PC owners have often viewed console wars with disdain. While Nintendo, PlayStation, and Xbox fans argue over who has the most powerful system, those on PC can enjoy the latest graphics cards that wipe the floor with them all. Online features have also been welcomed by console owners over the past two decades, while PC gamers have had these perks since the 1990s. It’s not as if console gamers can brag about control systems, as pro gamers have always preferred a mouse and keyboard. And anyway, you can easily use a PlayStation DualShock, Xbox Controller, or Switch Pro Controller with a PC these days.
The only legitimate thing these console players have is that there are some classic console games that haven’t been shown on PC. Well, even that is changing now. So is PC now the ultimate solution to console war?
Keyboards wage war while PC owners look on
Over the years there have been many console wars. While younger players automatically think of PlayStation versus Xbox, older players remember the battles between Nintendo and Sega. The first thing I encountered in the console wars was when some friends were trying to prove that their Sony PlayStation was better than my Nintendo 64. And all the time these schoolyard arguments were taking place, PC gamers saw more and more games coming into their ecosystem. My friends who use PlayStations gloat because they can play Tomb rider, but can also for those on a PC. Other games that are seen as platform exclusive, such as FIFAAnd the hard lime metalAnd the strange world, And final fantasy vii, They were all available on PC within a few weeks or months of release.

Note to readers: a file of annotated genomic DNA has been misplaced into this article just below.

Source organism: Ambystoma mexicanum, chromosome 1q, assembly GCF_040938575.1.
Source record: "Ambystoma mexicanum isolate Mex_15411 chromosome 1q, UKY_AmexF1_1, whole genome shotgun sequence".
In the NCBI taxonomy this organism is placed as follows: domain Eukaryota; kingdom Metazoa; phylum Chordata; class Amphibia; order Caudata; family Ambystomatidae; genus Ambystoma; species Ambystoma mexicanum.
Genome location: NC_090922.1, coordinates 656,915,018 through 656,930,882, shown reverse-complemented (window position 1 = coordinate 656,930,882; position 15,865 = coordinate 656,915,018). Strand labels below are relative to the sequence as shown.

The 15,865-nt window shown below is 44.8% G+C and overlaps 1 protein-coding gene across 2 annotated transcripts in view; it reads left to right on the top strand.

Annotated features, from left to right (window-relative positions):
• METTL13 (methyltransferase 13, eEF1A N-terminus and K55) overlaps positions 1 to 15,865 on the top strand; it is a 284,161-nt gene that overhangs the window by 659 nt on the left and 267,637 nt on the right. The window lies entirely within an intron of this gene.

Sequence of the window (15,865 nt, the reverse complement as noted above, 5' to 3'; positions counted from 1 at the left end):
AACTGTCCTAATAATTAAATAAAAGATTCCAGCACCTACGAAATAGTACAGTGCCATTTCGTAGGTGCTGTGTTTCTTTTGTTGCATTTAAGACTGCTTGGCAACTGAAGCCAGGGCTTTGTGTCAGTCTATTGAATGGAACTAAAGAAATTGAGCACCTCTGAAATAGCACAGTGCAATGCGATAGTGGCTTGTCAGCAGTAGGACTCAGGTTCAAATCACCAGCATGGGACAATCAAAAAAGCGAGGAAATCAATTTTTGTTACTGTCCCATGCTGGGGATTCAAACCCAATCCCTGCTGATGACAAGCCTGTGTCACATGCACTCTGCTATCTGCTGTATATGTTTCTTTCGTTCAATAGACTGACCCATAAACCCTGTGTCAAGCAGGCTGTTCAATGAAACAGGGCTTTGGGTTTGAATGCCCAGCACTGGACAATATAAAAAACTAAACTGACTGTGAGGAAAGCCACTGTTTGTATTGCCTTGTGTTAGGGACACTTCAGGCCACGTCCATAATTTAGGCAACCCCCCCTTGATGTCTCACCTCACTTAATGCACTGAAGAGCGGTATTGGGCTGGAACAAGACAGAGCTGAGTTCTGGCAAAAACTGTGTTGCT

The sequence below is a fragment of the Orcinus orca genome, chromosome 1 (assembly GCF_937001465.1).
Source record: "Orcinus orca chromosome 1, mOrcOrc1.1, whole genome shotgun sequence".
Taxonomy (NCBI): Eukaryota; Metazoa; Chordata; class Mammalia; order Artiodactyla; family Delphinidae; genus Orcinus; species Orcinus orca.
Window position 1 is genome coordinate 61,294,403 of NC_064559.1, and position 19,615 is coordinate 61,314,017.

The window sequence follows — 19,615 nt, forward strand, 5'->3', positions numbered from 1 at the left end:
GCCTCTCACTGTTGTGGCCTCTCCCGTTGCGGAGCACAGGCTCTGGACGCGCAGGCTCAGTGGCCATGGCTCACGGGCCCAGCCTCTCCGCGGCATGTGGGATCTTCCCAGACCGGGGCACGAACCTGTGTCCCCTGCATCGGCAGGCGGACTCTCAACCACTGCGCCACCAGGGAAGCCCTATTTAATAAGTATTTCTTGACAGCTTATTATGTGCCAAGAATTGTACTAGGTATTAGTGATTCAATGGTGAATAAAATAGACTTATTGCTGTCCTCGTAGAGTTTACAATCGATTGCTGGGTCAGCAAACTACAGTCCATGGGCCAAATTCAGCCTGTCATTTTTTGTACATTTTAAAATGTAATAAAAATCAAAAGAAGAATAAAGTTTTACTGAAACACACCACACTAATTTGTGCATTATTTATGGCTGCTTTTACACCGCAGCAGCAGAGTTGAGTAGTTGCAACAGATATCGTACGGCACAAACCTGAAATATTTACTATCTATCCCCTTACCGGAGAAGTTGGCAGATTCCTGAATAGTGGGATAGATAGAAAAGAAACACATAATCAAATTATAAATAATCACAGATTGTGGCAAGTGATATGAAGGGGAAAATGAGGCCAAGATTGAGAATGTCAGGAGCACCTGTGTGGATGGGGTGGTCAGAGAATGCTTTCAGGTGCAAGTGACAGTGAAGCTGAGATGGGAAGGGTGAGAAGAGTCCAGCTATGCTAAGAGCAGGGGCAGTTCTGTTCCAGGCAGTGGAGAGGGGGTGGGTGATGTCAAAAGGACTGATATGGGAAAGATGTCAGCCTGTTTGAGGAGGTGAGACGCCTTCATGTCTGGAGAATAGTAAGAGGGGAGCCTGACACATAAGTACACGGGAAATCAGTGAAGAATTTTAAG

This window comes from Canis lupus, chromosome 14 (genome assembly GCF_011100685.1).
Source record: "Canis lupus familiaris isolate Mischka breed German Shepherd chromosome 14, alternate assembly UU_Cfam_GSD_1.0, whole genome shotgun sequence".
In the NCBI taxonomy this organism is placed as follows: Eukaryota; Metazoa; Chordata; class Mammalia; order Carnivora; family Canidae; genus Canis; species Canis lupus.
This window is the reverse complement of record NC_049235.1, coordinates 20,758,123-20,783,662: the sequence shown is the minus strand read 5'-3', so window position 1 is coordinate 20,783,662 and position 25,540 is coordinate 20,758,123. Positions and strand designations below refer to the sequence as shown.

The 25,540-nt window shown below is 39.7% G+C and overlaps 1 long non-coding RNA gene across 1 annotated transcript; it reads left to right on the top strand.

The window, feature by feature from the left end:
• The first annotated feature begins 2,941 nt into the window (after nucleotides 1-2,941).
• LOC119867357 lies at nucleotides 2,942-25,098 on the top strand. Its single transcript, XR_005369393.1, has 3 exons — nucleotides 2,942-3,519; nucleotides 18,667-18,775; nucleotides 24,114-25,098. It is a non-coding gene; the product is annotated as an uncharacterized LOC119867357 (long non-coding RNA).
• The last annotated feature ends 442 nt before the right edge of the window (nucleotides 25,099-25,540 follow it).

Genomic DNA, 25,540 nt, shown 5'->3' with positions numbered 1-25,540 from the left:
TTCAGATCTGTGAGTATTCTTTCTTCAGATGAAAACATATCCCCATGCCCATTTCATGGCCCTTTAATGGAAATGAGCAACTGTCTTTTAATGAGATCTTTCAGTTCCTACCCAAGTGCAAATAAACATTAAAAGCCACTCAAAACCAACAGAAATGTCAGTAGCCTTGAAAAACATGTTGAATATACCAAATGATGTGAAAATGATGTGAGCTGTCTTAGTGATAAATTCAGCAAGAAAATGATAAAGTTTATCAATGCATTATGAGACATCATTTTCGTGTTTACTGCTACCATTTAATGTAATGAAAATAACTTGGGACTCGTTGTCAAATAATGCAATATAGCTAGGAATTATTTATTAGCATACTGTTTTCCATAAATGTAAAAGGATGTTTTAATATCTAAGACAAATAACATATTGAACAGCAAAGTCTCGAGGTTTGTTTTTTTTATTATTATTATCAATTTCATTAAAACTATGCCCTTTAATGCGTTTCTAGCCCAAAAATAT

In recent years, console wars have become more tribal than ever. PlayStation and Xbox fan camps are so well established that they will pick up any underperformance of their opponents. When the Xbox One launched, some PlayStation owners suddenly became the most appreciative people ever. The idea that they could detect the differences between a 900p and 1080p game on their TV while sitting far away was ridiculous. Meanwhile, some PC gamers were playing 1440p games at higher refresh rates. Perhaps instead of just witnessing these squabbles, we computer enthusiasts should preach the benefits of our ecosystem and the performance advantages available.
Let’s not get caught up in any kind of silly tribalism, but kindly and respectfully showcase what makes PC gaming the place to be.
The PC is the first home of all games
The core of both PlayStation and Xbox is the PC. Each individual Xbox was a PC that had been modified into a custom case. The same can be said for the last couple of PlayStation systems, too. The one thing more aggressive Sony or Xbox fans should learn is that all of their games were developed on PC in the first place. When the developers at Naughty Dog make the last of us or AnonymousThey don’t work on PlayStations. Get as creative as possible with your game creation software dreamsThis is not what these professional developers do. 343 industries do not sharpen infinite aura on xbox arrays. These developers all build their games on development kits that are essentially computers with the same limitations and quirks of the console they’re developing for.
Nintendo is a bit of a black sheep when it comes to comparing it to other console creators. After the GameCube’s lackluster public response (a system that has been underestimated in the eyes of many Nintendo fans), the manufacturer has moved away from trying to produce the most powerful system out there. As Microsoft and Sony battled teraflops, resolutions, and frames, Nintendo tried to offer its fans different experiences. Wii introduced motion controls to the masses. The Switch has also taken a different path by offering a hybrid system that can be used both as a home console and as a handheld device. Although the Japanese gaming giant is going its own way, its games are also made on PC. It might take more work to release Switch exclusives on PC (especially in terms of controls), but it’s possible.
The rise of computers in the living room